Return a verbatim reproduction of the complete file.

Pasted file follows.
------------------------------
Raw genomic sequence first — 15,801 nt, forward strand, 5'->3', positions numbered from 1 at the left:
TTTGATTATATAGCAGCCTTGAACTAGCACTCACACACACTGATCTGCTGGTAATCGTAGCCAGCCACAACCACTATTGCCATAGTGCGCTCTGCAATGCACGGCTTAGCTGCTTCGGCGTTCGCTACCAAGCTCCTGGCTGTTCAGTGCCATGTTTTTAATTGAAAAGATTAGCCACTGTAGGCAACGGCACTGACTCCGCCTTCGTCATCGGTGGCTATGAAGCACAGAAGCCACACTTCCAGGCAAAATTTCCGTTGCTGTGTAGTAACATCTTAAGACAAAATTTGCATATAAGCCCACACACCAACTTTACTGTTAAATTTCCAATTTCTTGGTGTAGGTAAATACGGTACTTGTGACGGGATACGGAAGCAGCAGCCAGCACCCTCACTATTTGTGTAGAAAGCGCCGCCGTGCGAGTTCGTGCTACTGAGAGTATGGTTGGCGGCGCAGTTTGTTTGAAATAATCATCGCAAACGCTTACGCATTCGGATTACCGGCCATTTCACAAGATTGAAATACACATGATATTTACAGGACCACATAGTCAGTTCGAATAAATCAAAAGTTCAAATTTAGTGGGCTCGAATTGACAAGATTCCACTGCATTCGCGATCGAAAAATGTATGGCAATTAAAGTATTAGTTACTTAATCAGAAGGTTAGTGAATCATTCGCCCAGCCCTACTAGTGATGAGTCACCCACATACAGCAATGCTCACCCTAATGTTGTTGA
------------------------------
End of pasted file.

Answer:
Raw genomic sequence first — 15,801 nt, forward strand, 5'->3', positions numbered from 1 at the left:
TTTGATTATATAGCAGCCTTGAACTAGCACTCACACACACTGATCTGCTGGTAATCGTAGCCAGCCACAACCACTATTGCCATAGTGCGCTCTGCAATGCACGGCTTAGCTGCTTCGGCGTTCGCTACCAAGCTCCTGGCTGTTCAGTGCCATGTTTTTAATTGAAAAGATTAGCCACTGTAGGCAACGGCACTGACTCCGCCTTCGTCATCGGTGGCTATGAAGCACAGAAGCCACACTTCCAGGCAAAATTTCCGTTGCTGTGTAGTAACATCTTAAGACAAAATTTGCATATAAGCCCACACACCAACTTTACTGTTAAATTTCCAATTTCTTGGTGTAGGTAAATACGGTACTTGTGACGGGATACGGAAGCAGCAGCCAGCACCCTCACTATTTGTGTAGAAAGCGCCGCCGTGCGAGTTCGTGCTACTGAGAGTATGGTTGGCGGCGCAGTTTGTTTGAAATAATCATCGCAAACGCTTACGCATTCGGATTACCGGCCATTTCACAAGATTGAAATACACATGATATTTACAGGACCACATAGTCAGTTCGAATAAATCAAAAGTTCAAATTTAGTGGGCTCGAATTGACAAGATTCCACTGCATTCGCGATCGAAAAATGTATGGCAATTAAAGTATTAGTTACTTAATCAGAAGGTTAGTGAATCATTCGCCCAGCCCTACTAGTGATGAGTCACCCACATACAGCAATGCTCACCCTAATGTTGTTGA